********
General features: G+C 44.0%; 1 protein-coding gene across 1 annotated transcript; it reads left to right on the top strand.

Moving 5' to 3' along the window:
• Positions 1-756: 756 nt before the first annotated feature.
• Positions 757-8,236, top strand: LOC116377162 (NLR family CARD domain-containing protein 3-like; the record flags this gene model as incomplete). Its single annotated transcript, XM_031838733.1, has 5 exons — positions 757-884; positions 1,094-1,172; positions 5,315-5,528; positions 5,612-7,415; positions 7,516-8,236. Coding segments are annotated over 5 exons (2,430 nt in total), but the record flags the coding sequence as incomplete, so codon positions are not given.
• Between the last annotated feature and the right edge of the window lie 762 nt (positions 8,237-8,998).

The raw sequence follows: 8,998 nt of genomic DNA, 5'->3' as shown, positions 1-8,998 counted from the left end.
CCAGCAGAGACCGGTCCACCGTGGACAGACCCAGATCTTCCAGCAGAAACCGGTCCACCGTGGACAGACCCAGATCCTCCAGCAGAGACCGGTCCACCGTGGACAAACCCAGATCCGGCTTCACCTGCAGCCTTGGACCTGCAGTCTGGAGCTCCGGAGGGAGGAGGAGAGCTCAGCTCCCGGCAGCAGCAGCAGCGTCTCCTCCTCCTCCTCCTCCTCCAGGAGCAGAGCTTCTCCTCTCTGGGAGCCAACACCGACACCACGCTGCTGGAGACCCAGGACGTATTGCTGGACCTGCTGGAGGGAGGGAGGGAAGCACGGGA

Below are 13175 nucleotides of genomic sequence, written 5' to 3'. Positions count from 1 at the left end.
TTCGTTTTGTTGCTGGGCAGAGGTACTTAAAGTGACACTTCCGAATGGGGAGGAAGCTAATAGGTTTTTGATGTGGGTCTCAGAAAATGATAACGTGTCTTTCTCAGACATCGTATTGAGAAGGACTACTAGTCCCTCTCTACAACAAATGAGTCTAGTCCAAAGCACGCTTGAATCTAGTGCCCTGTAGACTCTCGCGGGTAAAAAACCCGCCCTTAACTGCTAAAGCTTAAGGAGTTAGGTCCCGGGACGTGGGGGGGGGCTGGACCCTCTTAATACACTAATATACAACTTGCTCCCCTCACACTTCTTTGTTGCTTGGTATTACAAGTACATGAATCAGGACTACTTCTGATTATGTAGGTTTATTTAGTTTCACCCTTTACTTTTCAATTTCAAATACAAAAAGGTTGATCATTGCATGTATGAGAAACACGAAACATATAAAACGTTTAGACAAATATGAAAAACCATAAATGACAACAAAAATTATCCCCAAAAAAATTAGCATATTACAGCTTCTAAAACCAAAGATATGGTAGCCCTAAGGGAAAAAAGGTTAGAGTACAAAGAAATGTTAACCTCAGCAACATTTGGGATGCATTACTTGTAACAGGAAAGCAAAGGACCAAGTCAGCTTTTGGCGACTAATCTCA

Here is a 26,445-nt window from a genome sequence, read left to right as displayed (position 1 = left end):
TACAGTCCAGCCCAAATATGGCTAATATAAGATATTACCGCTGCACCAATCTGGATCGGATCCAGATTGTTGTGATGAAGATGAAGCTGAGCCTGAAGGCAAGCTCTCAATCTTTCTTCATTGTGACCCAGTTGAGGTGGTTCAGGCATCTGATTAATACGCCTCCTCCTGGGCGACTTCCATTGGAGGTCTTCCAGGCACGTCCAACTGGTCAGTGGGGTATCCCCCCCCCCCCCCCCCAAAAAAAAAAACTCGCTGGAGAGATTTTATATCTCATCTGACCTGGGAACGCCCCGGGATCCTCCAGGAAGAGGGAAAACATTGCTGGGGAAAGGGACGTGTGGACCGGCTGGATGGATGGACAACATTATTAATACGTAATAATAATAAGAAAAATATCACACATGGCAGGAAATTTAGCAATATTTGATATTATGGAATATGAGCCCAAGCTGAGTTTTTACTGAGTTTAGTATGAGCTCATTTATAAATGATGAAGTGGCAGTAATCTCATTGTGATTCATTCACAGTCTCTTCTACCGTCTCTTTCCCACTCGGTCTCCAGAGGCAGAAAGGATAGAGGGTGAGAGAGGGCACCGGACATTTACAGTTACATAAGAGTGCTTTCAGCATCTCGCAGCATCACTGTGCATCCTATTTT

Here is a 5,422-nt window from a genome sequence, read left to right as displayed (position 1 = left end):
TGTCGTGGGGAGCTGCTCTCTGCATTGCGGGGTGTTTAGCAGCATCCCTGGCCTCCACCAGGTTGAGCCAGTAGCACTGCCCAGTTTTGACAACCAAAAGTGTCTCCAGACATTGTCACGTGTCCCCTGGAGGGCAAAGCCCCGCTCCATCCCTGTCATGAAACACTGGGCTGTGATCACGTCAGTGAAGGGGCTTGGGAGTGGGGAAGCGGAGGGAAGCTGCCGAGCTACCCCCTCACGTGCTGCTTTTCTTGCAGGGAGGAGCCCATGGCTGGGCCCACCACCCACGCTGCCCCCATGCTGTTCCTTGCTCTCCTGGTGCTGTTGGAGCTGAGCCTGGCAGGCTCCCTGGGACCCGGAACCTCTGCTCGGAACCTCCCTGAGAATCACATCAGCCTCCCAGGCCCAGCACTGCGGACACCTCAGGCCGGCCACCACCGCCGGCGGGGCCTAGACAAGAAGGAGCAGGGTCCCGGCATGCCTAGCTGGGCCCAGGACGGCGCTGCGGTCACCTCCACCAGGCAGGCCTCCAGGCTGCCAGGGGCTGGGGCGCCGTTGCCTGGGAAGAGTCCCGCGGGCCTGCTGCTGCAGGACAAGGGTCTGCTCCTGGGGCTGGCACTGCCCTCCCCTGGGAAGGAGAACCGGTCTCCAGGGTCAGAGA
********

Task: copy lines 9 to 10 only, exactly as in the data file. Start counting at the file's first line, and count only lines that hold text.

TTCGTTTTGTTGCTGGGCAGAGGTACTTAAAGTGACACTTCCGAATGGGGAGGAAGCTAATAGGTTTTTGATGTGGGTCTCAGAAAATGATAACGTGTCTTTCTCAGACATCGTATTGAGAAGGACTACTAGTCCCTCTCTACAACAAATGAGTCTAGTCCAAAGCACGCTTGAATCTAGTGCCCTGTAGACTCTCGCGGGTAAAAAACCCGCCCTTAACTGCTAAAGCTTAAGGAGTTAGGTCCCGGGACGTGGGGGGGGGCTGGACCCTCTTAATACACTAATATACAACTTGCTCCCCTCACACTTCTTTGTTGCTTGGTATTACAAGTACATGAATCAGGACTACTTCTGATTATGTAGGTTTATTTAGTTTCACCCTTTACTTTTCAATTTCAAATACAAAAAGGTTGATCATTGCATGTATGAGAAACACGAAACATATAAAACGTTTAGACAAATATGAAAAACCATAAATGACAACAAAAATTATCCCCAAAAAAATTAGCATATTACAGCTTCTAAAACCAAAGATATGGTAGCCCTAAGGGAAAAAAGGTTAGAGTACAAAGAAATGTTAACCTCAGCAACATTTGGGATGCATTACTTGTAACAGGAAAGCAAAGGACCAAGTCAGCTTTTGGCGACTAATCTCA

Here is a 26,445-nt window from a genome sequence, read left to right as displayed (position 1 = left end):